Along with the consideration of other factors, including the manager’s capacity, liquidity profile of the underlying investments, level of transparency into the manager’s holdings and fees and fund structure, IRG will establish weights to the various managers, which then roll up to sub-asset classes and, ultimately, to equity and fixed income targets.
The process by which we finalize portfolios, marrying both the bottom-up and top-down elements of our asset allocation and capital allocation processes, is referred to as “portfolio construction.” In this part of the process, we utilize top-down risk management tools to determine whether our bottom-up decision-making process has resulted in unintended concentrations in key risk exposures. Accordingly, any key risks identified in the portfolio construction process may prompt us to reconsider our initial manager/sub-asset class weights. In describing BBH’s asset allocation process, we say, “We invest bottom-up and worry top-down.”
We perform several analyses in the portfolio construction process, but arguably the most important is what we refer to as portfolio “guardrails.” With guardrails, we regularly monitor key portfolio exposures at the underlying security level2 on factors such as individual holding concentration, manager concentrations, liquidity, leverage, currency, geography or more nuanced exposures like credit sensitivity or commodity risk. Because we put so much emphasis on individual managers, this process is a key risk control that allows IRG to measure portfolio-level risk exposures.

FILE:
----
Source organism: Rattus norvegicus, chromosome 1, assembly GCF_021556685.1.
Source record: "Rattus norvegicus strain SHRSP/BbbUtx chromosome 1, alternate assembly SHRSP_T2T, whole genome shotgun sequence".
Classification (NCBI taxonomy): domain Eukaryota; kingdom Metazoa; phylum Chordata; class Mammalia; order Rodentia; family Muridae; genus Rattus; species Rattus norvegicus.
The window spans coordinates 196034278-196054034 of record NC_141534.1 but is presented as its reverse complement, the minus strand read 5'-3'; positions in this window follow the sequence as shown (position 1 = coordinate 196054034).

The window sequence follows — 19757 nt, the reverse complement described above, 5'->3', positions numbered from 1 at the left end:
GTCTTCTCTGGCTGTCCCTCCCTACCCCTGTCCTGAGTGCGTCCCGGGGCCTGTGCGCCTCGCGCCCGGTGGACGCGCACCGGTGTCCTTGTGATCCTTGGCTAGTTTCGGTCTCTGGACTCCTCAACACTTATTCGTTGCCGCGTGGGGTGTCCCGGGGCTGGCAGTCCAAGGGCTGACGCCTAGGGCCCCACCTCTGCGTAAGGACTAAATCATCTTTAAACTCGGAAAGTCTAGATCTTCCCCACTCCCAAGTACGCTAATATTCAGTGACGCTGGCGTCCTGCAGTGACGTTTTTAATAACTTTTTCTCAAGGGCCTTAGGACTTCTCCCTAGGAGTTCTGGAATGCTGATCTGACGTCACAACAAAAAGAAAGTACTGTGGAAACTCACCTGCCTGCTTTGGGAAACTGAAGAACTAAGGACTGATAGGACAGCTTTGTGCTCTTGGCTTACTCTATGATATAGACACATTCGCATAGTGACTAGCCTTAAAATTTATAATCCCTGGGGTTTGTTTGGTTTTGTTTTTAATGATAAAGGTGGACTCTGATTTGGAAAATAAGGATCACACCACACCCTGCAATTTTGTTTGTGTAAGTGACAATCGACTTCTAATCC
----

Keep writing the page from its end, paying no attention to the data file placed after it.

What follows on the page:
Geographic concentration, for example, is a risk that we measure by looking at the country of domicile for each security in each manager’s portfolio. By looking at the security level as opposed to the asset class level, we can gain a more nuanced picture of our exposures, since not all managers invest 100% of their assets in their “assigned” asset class. We classify BBH Core Select, for example, as U.S. large-cap equity, but the strategy holds American depositary receipts (ADRs) of companies domiciled outside of the U.S. Similarly, some of our non-U.S. developed equity managers hold positions in companies domiciled in emerging markets, and our global equity managers have exposure in several world equity markets.
Some numbers help to illustrate the different picture that emerges of our portfolios when looking at the asset class vs. the security level. At the BBH asset class level, we can only distinguish between U.S., non-U.S. developed, emerging markets and global equity. At the security level, however, we can analyze the portfolio at a more granular level. For example, at the end of February 2019, the largest exposure within the public equity portion of a BBH Growth Model Portfolio3 was the U.S. at 54%, followed by the U.K. (9.0%), Switzerland (5.6%) and 10 other countries that each had over a 1% weight. Our largest two emerging country exposures were India (1.9%) and Brazil (1.3%). Looking at some of the other measures, BBH’s largest industry exposure was software and services (14.8%), our largest currency exposures were the U.S. dollar (70.9%) and euro (9.6%), and our largest equity holding was Berkshire Hathaway (2.5%).4 Having up-to-date analyses of these exposures is crucial to understanding the real risks in our portfolio and allows us to make changes to manager allocations if these exposures are out of acceptable ranges.